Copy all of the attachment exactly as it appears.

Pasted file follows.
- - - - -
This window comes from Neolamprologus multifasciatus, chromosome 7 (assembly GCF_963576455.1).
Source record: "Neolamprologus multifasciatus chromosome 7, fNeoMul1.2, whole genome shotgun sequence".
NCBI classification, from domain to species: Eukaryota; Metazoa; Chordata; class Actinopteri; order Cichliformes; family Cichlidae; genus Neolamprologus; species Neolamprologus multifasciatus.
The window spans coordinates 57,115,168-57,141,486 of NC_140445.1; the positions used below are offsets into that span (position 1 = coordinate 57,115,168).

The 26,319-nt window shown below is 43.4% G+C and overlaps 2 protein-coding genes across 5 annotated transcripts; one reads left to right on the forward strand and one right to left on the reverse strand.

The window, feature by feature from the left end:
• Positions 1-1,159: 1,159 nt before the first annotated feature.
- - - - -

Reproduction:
This window comes from Neolamprologus multifasciatus, chromosome 7 (assembly GCF_963576455.1).
Source record: "Neolamprologus multifasciatus chromosome 7, fNeoMul1.2, whole genome shotgun sequence".
NCBI classification, from domain to species: Eukaryota; Metazoa; Chordata; class Actinopteri; order Cichliformes; family Cichlidae; genus Neolamprologus; species Neolamprologus multifasciatus.
The window spans coordinates 57,115,168-57,141,486 of NC_140445.1; the positions used below are offsets into that span (position 1 = coordinate 57,115,168).

The 26,319-nt window shown below is 43.4% G+C and overlaps 2 protein-coding genes across 5 annotated transcripts; one reads left to right on the forward strand and one right to left on the reverse strand.

The window, feature by feature from the left end:
• Positions 1-1,159: 1,159 nt before the first annotated feature.